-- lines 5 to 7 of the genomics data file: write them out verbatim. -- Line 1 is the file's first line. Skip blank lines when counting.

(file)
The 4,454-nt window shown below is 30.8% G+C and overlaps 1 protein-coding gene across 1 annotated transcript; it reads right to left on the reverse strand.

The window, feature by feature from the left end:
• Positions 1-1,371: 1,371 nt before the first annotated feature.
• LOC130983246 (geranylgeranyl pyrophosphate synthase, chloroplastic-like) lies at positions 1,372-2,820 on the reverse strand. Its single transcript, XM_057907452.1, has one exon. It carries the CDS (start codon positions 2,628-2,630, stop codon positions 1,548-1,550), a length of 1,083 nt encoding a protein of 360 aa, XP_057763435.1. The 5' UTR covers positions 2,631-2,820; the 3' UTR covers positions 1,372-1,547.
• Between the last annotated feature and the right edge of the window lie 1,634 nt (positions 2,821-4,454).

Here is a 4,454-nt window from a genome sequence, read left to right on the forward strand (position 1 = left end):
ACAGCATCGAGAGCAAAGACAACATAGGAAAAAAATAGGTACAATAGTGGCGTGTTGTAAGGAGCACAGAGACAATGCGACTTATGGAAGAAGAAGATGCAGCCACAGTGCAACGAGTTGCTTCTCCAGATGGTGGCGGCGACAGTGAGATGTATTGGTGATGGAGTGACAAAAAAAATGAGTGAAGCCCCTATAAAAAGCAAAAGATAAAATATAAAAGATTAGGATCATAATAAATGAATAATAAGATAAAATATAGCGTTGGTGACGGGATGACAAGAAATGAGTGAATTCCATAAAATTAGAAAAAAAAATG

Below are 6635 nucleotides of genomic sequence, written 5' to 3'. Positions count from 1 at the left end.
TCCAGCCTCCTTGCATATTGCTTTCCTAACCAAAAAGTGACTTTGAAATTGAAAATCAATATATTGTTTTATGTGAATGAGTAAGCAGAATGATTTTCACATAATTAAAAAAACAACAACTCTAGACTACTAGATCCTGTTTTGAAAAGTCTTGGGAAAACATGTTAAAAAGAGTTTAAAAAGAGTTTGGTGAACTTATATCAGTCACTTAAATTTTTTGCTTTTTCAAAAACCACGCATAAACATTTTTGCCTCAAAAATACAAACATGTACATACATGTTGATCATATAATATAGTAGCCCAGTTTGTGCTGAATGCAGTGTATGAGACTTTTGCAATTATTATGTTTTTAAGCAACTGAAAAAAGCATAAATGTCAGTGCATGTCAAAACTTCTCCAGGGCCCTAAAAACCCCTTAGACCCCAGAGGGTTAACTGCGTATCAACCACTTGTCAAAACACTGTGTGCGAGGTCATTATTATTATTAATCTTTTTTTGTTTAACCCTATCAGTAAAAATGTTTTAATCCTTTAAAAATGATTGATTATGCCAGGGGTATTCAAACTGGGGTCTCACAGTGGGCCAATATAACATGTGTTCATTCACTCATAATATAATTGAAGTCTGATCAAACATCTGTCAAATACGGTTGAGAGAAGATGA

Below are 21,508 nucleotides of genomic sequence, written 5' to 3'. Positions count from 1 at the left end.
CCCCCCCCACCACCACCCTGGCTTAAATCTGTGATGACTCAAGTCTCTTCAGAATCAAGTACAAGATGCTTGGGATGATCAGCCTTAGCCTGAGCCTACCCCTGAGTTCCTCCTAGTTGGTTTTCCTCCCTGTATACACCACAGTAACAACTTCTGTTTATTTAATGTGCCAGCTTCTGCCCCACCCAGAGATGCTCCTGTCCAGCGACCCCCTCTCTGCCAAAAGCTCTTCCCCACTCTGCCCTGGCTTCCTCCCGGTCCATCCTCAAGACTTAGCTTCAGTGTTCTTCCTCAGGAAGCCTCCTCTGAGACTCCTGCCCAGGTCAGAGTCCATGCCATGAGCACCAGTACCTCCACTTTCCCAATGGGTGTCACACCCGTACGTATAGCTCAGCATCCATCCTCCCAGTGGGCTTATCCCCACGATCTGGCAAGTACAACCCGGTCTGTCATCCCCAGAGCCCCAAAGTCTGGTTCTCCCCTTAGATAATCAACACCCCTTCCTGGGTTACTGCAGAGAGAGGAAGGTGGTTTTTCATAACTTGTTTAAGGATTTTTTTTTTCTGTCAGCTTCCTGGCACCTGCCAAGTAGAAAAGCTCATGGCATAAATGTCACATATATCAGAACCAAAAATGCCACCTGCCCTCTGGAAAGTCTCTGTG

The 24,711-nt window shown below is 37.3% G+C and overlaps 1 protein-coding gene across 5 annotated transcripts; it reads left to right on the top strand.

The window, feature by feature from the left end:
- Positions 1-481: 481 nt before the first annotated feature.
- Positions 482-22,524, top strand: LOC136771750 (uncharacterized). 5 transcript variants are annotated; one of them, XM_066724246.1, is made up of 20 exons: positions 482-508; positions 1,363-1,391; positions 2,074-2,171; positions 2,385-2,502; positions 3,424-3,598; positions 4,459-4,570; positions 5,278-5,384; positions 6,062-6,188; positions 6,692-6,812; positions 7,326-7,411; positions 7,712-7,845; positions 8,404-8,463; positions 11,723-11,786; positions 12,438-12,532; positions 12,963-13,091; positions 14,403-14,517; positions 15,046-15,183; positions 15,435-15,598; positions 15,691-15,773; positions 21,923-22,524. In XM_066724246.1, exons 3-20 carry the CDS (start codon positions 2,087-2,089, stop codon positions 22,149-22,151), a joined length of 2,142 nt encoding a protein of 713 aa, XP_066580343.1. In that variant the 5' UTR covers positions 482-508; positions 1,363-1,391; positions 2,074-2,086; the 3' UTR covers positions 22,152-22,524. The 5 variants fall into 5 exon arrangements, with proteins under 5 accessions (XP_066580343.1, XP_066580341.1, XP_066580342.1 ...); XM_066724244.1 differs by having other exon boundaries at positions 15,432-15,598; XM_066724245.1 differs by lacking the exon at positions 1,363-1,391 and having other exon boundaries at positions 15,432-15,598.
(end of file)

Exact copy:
• Between the last annotated feature and the right edge of the window lie 1,634 nt (positions 2,821-4,454).

Here is a 4,454-nt window from a genome sequence, read left to right on the forward strand (position 1 = left end):
ACAGCATCGAGAGCAAAGACAACATAGGAAAAAAATAGGTACAATAGTGGCGTGTTGTAAGGAGCACAGAGACAATGCGACTTATGGAAGAAGAAGATGCAGCCACAGTGCAACGAGTTGCTTCTCCAGATGGTGGCGGCGACAGTGAGATGTATTGGTGATGGAGTGACAAAAAAAATGAGTGAAGCCCCTATAAAAAGCAAAAGATAAAATATAAAAGATTAGGATCATAATAAATGAATAATAAGATAAAATATAGCGTTGGTGACGGGATGACAAGAAATGAGTGAATTCCATAAAATTAGAAAAAAAAATG